|In 2003 a suggestion was
made by Suez Veteran Harold Heath to
the committee of the Suez Veterans Association that a memorial to
those who lost their lives in the Canal Zone should be built at the
National Memorial Arboretum. After much discussion Harold was
given the job of submitting some designs with costs and making
preliminary arrangements with the Arboretum management of the
time. Things progressed well, donations were received to increase
the amount the SVA had pledged, a plot was obtained and preparation
work began. The memorial was unveiled at a dedication service
held at the Arboretum on the 13th March 2004.
The service was taken by Rev Arthur Clarke, himself a Suez Veteran, (Ex Corporal, Cheshire Regiment,) and about 300 Suez Vets and family members were in
attendance. Others officiating at the service were: Ron Watt, (Ex RAF Police,) John Dwyer, (Ex 1st Battalion Parachute Regiment,) Tony Rigden, (Ex RAF Signals,) and Dennis Sanders, (Ex Royal Army Veterinary Corps.) A wreath was laid by John Davis, (Ex 16th Para Brigade,) and Jeff Malone, (Ex RAF) played the Last Post.
The plot is at the corner of two walkways and consists of a pyramid shaped plinth with a narrow trench filled with blue glass chippings with sand either side to give the effect of the Canal and the surrounding desert. Four Palm trees have been planted and a seat has already been donated, this has been placed on a small grassed area. The plot will be added to and improved when the necessary funds are available. Thoughts for the future include a flag pole and flag.
The idea of a National Memorial Arboretum came to David Childs in 1988 after visiting the Arlington Cemetery in the USA, he thought something similar should be
provided in Britain to remember and honour the eighty million souls who lost their lives during the twentieth century in different wars and conflicts. His proposal was to create a living garden with memorials and plans developed further after he met with Group Captain Leonard Cheshire, VC, CH, DSO, DFC. Eventually approximately one hundred and fifty acres of reclaimed quarry land close to the village of Alrewas, near Lichfield in Staffordshire, and adjacent to the River Thame, was generously donated by Lafarge Aggregates Ltd who were pleased to play a key role in the early development. The planting of trees and shrubs began in 1997 and the Arboretum was officially opened on the 16th May 2001.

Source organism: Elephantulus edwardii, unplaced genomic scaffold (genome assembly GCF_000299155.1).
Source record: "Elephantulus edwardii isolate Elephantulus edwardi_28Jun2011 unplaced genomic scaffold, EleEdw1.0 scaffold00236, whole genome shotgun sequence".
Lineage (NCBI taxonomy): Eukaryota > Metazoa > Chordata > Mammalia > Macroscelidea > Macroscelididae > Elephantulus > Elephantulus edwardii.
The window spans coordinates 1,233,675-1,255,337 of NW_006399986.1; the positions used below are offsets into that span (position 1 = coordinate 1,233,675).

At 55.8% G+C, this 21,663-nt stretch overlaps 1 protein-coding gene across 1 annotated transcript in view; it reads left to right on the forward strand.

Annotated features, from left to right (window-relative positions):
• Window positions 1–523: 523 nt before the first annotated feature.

There are now well over 70 separate memorials built on the site, some large ones and others more modest. Many Ships, Regiments, Corps, Squadrons, Units and
Associations from all branches of the Armed Forces, plus civilian services and organisations are well represented. Amongst the latest to be dedicated are the
Burma Railway and National Service Memorials. There are also a lot of trees planted by families in memory of individual persons. It is an on-going project with more memorials to be built and development work continuing.
The National Memorial Arboretum is now run by the Royal British Legion and is well worth a visit. It is situated just outside the village of Alrewas, off the A38 about eight miles below Burton on Trent. There is plenty of space for car parking at £2 per day, no entrance fee, is wheel chair friendly and has a Remembrance Garden, a Chapel, conference room, visitor centre, restaurant and gift shop. Most of a day could be spent wandering around looking at all the Arboretum has to offer in its 150 acres with approximately 150 Memorials, including the magnificent Armed Forces Memorial.
The Memorial Plinth.
In the Visitor Centre before the Service.
During the Dedication Service.
Harold Heath salutes the Memorial
|This memorial is dedicated to
who served in the
Canal Zone of Egypt
and is a tribute to
those who died in the
course of their duty.
1939 - 1956
These two photos were taken on 24th June 2007.
These two were taken on 4th April 2009, after some renovation.
The plot has been renovated again since then.